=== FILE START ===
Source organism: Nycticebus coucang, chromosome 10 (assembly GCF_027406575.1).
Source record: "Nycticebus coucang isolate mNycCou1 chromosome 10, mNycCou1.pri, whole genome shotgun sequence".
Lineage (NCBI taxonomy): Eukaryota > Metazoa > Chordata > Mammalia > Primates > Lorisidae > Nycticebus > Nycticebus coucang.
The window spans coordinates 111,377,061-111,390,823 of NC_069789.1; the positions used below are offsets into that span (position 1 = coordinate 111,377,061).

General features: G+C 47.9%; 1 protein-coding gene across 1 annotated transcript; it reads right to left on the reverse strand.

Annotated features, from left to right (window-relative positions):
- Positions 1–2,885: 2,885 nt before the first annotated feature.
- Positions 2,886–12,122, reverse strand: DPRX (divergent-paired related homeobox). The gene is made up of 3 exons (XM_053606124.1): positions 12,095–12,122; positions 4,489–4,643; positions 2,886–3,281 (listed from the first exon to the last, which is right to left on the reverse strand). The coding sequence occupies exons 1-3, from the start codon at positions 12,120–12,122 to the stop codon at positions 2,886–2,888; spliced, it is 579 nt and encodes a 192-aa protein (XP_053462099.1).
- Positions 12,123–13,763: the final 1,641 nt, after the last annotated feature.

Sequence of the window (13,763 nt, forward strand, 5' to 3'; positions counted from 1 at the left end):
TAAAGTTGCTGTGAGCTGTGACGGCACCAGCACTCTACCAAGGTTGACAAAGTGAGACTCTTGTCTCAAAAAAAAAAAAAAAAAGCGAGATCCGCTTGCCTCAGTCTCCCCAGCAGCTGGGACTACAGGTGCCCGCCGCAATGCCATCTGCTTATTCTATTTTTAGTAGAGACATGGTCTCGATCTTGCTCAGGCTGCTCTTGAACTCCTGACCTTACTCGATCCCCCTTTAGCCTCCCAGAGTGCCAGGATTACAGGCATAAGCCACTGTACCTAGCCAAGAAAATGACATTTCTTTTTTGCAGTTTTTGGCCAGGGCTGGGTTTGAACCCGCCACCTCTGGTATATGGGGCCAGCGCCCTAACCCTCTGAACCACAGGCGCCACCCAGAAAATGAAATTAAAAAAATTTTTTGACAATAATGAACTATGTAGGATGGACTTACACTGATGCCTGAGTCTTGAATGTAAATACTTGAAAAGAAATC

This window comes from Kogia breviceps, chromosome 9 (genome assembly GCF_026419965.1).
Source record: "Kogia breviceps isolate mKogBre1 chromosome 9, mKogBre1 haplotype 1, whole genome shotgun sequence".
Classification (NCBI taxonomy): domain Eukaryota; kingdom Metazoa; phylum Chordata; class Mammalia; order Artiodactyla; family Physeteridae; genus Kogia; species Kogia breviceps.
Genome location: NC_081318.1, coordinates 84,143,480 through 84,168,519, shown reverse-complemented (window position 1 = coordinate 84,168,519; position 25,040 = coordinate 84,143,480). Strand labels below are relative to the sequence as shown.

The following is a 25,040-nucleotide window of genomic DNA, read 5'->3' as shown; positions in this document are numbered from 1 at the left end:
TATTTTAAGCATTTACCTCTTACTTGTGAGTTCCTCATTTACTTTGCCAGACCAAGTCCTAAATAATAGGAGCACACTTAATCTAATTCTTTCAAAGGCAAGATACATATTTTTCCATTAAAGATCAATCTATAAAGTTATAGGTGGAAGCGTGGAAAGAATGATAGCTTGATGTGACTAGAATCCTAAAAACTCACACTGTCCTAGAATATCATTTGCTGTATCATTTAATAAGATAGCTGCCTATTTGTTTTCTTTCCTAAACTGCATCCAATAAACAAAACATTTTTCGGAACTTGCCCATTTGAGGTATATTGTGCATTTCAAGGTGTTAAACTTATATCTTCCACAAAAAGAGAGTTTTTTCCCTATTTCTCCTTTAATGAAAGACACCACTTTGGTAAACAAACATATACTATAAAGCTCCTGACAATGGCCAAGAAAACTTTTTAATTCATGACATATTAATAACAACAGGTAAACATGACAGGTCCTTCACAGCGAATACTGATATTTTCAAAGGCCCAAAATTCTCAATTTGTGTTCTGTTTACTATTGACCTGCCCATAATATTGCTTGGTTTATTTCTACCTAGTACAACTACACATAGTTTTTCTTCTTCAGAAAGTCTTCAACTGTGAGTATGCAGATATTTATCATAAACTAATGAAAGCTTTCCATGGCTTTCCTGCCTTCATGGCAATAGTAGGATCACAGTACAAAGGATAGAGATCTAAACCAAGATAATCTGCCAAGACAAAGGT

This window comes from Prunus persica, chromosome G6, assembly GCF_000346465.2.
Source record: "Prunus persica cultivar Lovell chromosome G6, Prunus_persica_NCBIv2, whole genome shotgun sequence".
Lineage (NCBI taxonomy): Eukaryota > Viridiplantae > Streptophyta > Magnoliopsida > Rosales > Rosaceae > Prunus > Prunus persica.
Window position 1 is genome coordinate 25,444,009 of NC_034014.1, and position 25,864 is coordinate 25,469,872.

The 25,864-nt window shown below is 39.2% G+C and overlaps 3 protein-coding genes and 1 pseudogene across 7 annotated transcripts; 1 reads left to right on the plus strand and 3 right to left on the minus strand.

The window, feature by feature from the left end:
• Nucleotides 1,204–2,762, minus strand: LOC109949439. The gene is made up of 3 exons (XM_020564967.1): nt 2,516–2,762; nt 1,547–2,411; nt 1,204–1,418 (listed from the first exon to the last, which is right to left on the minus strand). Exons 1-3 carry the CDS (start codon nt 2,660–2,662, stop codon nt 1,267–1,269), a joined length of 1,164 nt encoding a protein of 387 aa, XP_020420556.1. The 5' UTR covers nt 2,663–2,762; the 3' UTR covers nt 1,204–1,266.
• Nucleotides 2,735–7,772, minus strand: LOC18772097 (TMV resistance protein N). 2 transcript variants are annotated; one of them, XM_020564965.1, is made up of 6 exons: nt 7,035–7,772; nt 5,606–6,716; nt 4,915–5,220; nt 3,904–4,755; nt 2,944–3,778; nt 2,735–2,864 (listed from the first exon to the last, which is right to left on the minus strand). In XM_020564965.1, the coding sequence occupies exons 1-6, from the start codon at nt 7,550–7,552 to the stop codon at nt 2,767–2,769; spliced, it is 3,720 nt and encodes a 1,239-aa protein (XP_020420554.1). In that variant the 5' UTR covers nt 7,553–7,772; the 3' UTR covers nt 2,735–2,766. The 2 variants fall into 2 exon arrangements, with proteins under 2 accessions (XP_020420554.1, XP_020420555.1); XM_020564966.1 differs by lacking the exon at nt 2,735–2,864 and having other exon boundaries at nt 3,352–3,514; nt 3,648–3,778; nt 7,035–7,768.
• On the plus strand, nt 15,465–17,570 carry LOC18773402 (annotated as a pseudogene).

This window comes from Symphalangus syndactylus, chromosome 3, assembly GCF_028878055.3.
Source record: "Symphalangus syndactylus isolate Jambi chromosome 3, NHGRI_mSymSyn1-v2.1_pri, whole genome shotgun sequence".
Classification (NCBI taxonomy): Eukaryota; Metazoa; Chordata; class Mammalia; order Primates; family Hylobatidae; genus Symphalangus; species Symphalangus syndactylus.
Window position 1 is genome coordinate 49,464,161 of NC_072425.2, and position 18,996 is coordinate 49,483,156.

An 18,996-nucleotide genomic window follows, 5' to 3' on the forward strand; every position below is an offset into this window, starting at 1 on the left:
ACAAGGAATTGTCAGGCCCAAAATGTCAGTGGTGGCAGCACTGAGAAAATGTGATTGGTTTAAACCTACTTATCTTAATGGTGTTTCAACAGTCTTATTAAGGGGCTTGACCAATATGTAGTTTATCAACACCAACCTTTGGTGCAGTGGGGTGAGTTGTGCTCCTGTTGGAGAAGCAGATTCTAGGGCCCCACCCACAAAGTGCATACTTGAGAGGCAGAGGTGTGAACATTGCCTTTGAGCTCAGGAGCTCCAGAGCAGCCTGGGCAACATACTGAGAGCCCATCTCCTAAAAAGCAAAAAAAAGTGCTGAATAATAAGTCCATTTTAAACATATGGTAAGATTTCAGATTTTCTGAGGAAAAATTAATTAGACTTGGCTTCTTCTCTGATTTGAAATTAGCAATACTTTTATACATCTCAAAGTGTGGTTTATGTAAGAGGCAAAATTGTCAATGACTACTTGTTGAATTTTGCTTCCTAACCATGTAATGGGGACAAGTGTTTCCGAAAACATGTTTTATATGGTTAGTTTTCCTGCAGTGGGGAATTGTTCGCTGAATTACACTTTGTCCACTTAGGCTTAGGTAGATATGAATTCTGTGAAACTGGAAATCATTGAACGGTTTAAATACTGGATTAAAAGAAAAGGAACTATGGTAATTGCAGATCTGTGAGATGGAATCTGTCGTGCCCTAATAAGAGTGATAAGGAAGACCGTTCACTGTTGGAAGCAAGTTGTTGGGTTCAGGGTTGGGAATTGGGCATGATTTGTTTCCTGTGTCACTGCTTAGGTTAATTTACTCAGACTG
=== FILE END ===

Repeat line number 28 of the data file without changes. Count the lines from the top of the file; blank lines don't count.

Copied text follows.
Source record: "Symphalangus syndactylus isolate Jambi chromosome 3, NHGRI_mSymSyn1-v2.1_pri, whole genome shotgun sequence".